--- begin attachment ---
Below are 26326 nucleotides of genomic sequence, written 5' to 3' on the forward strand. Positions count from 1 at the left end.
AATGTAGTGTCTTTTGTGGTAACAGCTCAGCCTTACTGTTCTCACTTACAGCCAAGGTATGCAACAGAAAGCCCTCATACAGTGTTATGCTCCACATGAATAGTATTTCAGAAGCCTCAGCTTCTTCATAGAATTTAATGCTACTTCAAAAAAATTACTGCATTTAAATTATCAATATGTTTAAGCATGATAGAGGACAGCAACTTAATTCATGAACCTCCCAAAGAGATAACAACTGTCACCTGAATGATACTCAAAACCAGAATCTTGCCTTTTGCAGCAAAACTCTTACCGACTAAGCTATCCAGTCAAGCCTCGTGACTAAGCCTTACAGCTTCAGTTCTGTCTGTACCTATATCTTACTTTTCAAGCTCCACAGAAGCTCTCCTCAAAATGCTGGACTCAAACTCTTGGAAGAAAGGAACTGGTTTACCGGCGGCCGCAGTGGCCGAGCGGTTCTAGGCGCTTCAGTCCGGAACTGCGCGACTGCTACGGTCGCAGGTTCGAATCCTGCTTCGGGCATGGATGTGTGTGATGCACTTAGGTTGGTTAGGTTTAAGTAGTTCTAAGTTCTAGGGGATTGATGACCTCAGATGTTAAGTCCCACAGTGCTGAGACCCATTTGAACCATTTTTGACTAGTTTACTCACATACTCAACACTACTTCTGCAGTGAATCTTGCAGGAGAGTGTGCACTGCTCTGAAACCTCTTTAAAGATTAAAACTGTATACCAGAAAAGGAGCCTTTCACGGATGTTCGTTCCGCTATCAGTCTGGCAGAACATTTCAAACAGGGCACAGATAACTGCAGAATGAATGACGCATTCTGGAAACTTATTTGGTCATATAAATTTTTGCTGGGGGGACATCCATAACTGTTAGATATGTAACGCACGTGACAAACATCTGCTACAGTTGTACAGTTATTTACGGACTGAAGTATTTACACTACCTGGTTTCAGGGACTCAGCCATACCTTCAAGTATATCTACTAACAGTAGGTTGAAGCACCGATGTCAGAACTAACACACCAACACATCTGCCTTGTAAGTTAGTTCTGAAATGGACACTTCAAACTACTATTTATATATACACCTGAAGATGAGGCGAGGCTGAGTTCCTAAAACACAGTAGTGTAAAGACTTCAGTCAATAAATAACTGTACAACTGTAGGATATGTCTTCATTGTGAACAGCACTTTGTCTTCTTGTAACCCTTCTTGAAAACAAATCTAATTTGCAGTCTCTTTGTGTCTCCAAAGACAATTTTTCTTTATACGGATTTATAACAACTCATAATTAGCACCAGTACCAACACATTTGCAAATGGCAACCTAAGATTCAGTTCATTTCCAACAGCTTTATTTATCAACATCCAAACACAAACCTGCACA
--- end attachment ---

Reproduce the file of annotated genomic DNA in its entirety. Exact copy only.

Below are 26326 nucleotides of genomic sequence, written 5' to 3' on the forward strand. Positions count from 1 at the left end.
AATGTAGTGTCTTTTGTGGTAACAGCTCAGCCTTACTGTTCTCACTTACAGCCAAGGTATGCAACAGAAAGCCCTCATACAGTGTTATGCTCCACATGAATAGTATTTCAGAAGCCTCAGCTTCTTCATAGAATTTAATGCTACTTCAAAAAAATTACTGCATTTAAATTATCAATATGTTTAAGCATGATAGAGGACAGCAACTTAATTCATGAACCTCCCAAAGAGATAACAACTGTCACCTGAATGATACTCAAAACCAGAATCTTGCCTTTTGCAGCAAAACTCTTACCGACTAAGCTATCCAGTCAAGCCTCGTGACTAAGCCTTACAGCTTCAGTTCTGTCTGTACCTATATCTTACTTTTCAAGCTCCACAGAAGCTCTCCTCAAAATGCTGGACTCAAACTCTTGGAAGAAAGGAACTGGTTTACCGGCGGCCGCAGTGGCCGAGCGGTTCTAGGCGCTTCAGTCCGGAACTGCGCGACTGCTACGGTCGCAGGTTCGAATCCTGCTTCGGGCATGGATGTGTGTGATGCACTTAGGTTGGTTAGGTTTAAGTAGTTCTAAGTTCTAGGGGATTGATGACCTCAGATGTTAAGTCCCACAGTGCTGAGACCCATTTGAACCATTTTTGACTAGTTTACTCACATACTCAACACTACTTCTGCAGTGAATCTTGCAGGAGAGTGTGCACTGCTCTGAAACCTCTTTAAAGATTAAAACTGTATACCAGAAAAGGAGCCTTTCACGGATGTTCGTTCCGCTATCAGTCTGGCAGAACATTTCAAACAGGGCACAGATAACTGCAGAATGAATGACGCATTCTGGAAACTTATTTGGTCATATAAATTTTTGCTGGGGGGACATCCATAACTGTTAGATATGTAACGCACGTGACAAACATCTGCTACAGTTGTACAGTTATTTACGGACTGAAGTATTTACACTACCTGGTTTCAGGGACTCAGCCATACCTTCAAGTATATCTACTAACAGTAGGTTGAAGCACCGATGTCAGAACTAACACACCAACACATCTGCCTTGTAAGTTAGTTCTGAAATGGACACTTCAAACTACTATTTATATATACACCTGAAGATGAGGCGAGGCTGAGTTCCTAAAACACAGTAGTGTAAAGACTTCAGTCAATAAATAACTGTACAACTGTAGGATATGTCTTCATTGTGAACAGCACTTTGTCTTCTTGTAACCCTTCTTGAAAACAAATCTAATTTGCAGTCTCTTTGTGTCTCCAAAGACAATTTTTCTTTATACGGATTTATAACAACTCATAATTAGCACCAGTACCAACACATTTGCAAATGGCAACCTAAGATTCAGTTCATTTCCAACAGCTTTATTTATCAACATCCAAACACAAACCTGCACA